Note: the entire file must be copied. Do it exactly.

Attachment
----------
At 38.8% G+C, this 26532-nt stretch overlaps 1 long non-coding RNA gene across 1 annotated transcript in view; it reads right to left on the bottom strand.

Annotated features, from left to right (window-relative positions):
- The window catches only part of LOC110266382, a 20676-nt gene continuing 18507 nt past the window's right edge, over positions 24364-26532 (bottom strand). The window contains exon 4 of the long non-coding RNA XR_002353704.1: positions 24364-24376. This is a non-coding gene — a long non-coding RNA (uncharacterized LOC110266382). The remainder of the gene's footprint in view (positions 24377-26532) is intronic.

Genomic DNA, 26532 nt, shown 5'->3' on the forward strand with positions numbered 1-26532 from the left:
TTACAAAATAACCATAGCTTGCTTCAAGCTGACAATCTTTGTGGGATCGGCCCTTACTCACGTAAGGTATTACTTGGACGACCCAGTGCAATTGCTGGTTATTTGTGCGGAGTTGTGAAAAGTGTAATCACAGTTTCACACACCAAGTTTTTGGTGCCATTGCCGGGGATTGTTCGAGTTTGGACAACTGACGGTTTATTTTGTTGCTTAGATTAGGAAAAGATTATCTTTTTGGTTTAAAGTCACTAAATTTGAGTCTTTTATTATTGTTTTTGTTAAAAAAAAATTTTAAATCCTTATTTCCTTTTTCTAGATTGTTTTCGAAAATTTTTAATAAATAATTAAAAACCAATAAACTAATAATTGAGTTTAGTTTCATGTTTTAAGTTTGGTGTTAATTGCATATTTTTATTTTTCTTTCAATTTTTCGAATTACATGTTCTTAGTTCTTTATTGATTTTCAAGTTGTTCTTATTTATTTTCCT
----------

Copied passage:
At 38.8% G+C, this 26532-nt stretch overlaps 1 long non-coding RNA gene across 1 annotated transcript in view; it reads right to left on the bottom strand.

Annotated features, from left to right (window-relative positions):
- The window catches only part of LOC110266382, a 20676-nt gene continuing 18507 nt past the window's right edge, over positions 24364-26532 (bottom strand). The window contains exon 4 of the long non-coding RNA XR_002353704.1: positions 24364-24376. This is a non-coding gene — a long non-coding RNA (uncharacterized LOC110266382). The remainder of the gene's footprint in view (positions 24377-26532) is intronic.

Genomic DNA, 26532 nt, shown 5'->3' on the forward strand with positions numbered 1-26532 from the left:
TTACAAAATAACCATAGCTTGCTTCAAGCTGACAATCTTTGTGGGATCGGCCCTTACTCACGTAAGGTATTACTTGGACGACCCAGTGCAATTGCTGGTTATTTGTGCGGAGTTGTGAAAAGTGTAATCACAGTTTCACACACCAAGTTTTTGGTGCCATTGCCGGGGATTGTTCGAGTTTGGACAACTGACGGTTTATTTTGTTGCTTAGATTAGGAAAAGATTATCTTTTTGGTTTAAAGTCACTAAATTTGAGTCTTTTATTATTGTTTTTGTTAAAAAAAAATTTTAAATCCTTATTTCCTTTTTCTAGATTGTTTTCGAAAATTTTTAATAAATAATTAAAAACCAATAAACTAATAATTGAGTTTAGTTTCATGTTTTAAGTTTGGTGTTAATTGCATATTTTTATTTTTCTTTCAATTTTTCGAATTACATGTTCTTAGTTCTTTATTGATTTTCAAGTTGTTCTTATTTATTTTCCT